socio-economic change; increasing the visibility of the program;
studying the increasing importance of urban issues; and, concerns
related to marine and coastal ecosystems and their management.

LOOKING TOWARDS THE FUTURE: THE MEDIUM-TERM STRATEGY

6. During the Medium-Term Strategy Debate, Israel and the U.S.
observer (Tom Gilbert) stressed the importance of the scientific
role of Biosphere Reserves. Israel also highlighted the importance
of taxonomy initiatives. Russia noted that at the program's
inception, MAB had 14 international projects and suggested that some
old programs be revisited. The Secretariat responded by saying that
old programs could be revisited as long as they can contribute to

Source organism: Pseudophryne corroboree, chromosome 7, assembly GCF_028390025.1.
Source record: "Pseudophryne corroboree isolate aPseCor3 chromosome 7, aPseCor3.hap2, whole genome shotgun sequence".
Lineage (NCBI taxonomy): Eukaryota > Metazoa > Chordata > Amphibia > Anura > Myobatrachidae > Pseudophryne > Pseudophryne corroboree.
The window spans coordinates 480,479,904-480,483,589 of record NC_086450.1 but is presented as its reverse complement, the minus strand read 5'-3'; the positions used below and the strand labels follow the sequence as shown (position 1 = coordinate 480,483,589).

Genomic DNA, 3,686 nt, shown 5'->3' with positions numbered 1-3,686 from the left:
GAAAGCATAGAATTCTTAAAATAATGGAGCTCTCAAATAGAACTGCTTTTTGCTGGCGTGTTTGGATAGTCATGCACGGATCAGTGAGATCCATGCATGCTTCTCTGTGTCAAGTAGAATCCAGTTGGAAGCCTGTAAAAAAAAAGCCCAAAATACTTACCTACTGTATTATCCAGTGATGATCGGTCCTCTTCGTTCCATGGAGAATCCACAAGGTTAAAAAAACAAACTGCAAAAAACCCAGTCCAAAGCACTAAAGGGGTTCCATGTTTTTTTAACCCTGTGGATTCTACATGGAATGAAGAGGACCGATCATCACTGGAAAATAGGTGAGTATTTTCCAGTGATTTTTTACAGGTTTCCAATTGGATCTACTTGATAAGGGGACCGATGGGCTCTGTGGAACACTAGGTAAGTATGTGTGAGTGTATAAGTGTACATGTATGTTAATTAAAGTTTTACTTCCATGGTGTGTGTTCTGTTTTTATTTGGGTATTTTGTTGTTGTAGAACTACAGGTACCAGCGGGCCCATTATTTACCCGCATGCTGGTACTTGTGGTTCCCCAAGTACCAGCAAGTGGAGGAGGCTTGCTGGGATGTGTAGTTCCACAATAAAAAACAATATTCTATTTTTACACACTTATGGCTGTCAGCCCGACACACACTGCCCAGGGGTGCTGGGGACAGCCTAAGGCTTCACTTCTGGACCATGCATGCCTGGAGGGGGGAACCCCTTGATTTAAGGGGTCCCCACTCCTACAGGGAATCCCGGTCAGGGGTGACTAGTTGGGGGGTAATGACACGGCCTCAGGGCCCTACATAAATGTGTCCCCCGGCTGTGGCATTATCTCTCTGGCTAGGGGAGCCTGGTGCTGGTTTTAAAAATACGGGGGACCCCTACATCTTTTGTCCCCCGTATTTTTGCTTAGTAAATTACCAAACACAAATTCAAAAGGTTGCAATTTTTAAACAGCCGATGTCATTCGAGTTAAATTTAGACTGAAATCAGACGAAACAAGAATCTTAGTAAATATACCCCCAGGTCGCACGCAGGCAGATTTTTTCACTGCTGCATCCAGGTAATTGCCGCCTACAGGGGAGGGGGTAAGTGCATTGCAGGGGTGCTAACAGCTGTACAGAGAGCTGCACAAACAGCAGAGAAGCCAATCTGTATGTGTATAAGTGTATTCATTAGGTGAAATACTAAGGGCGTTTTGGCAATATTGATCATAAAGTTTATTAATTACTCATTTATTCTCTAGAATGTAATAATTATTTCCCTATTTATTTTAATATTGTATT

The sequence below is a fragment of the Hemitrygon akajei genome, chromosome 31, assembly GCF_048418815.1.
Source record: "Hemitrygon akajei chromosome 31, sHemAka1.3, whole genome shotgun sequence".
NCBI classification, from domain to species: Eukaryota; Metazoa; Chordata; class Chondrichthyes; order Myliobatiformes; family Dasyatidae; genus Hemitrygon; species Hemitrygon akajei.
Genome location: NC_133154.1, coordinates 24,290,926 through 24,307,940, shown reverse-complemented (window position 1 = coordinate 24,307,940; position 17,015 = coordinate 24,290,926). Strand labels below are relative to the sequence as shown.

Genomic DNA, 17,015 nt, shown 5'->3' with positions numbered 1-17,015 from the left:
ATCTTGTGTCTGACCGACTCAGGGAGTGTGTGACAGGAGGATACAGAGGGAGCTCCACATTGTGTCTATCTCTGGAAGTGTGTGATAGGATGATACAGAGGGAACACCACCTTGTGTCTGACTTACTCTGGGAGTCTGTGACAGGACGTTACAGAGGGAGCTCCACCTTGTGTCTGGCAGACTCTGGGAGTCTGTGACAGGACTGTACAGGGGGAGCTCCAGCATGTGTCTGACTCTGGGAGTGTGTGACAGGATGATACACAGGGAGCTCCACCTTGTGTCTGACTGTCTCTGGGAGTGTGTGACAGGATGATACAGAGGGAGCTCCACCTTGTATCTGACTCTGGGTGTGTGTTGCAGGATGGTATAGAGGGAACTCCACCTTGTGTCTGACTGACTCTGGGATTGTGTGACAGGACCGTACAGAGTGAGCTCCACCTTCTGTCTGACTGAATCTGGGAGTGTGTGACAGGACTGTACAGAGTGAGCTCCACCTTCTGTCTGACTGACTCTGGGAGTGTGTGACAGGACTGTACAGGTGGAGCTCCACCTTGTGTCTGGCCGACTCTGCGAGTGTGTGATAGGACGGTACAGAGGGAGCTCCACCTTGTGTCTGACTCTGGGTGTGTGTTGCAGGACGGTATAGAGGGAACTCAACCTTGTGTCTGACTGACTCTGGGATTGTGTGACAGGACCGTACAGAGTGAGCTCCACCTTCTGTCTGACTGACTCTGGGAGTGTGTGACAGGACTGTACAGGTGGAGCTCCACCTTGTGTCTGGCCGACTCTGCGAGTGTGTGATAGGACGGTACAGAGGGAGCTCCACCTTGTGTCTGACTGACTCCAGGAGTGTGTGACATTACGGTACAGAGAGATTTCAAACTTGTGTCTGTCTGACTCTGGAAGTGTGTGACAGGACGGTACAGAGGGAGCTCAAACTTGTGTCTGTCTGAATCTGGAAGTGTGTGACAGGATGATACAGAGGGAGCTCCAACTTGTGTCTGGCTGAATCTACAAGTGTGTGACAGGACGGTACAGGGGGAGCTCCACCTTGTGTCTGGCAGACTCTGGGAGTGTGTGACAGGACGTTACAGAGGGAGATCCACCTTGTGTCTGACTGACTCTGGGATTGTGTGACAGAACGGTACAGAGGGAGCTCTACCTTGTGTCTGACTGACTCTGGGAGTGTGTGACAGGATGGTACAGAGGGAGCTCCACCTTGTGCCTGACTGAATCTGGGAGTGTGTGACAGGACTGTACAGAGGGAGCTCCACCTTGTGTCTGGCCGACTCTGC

today's MAB and will not expand MAB beyond its available resources.
The Secretariat evoked a project on renewable energy as a
possibility, as such a project would relate directly to land use.
The United Kingdom suggested that some of the Medium-Term Strategy
Strategic Program Objectives be tied to climate change, with Israel
countering that it would be better to tie them to global change so
as not to limit the objectives.

ROLE FOR BIOSPHERE RESERVES IN CONSERVATION, DEVELOPMENT, AND AS
SCIENCE LABS

7. Three panels provided an appraisal of future challenges for the
Biosphere Reserve program, particularly in attaining the 2010
biodiversity target of the Convention on Biological Diversity and
the MDG-7 (environmental sustainability).

8. Panel one explored the role played by Biosphere Reserves as
learning laboratories for conservation and sustainable use of
biodiversity. The Swedish panelist and U.S. panelist (Tom Gilbert)
suggested the reformulation of zoning schemas of Biosphere Reserves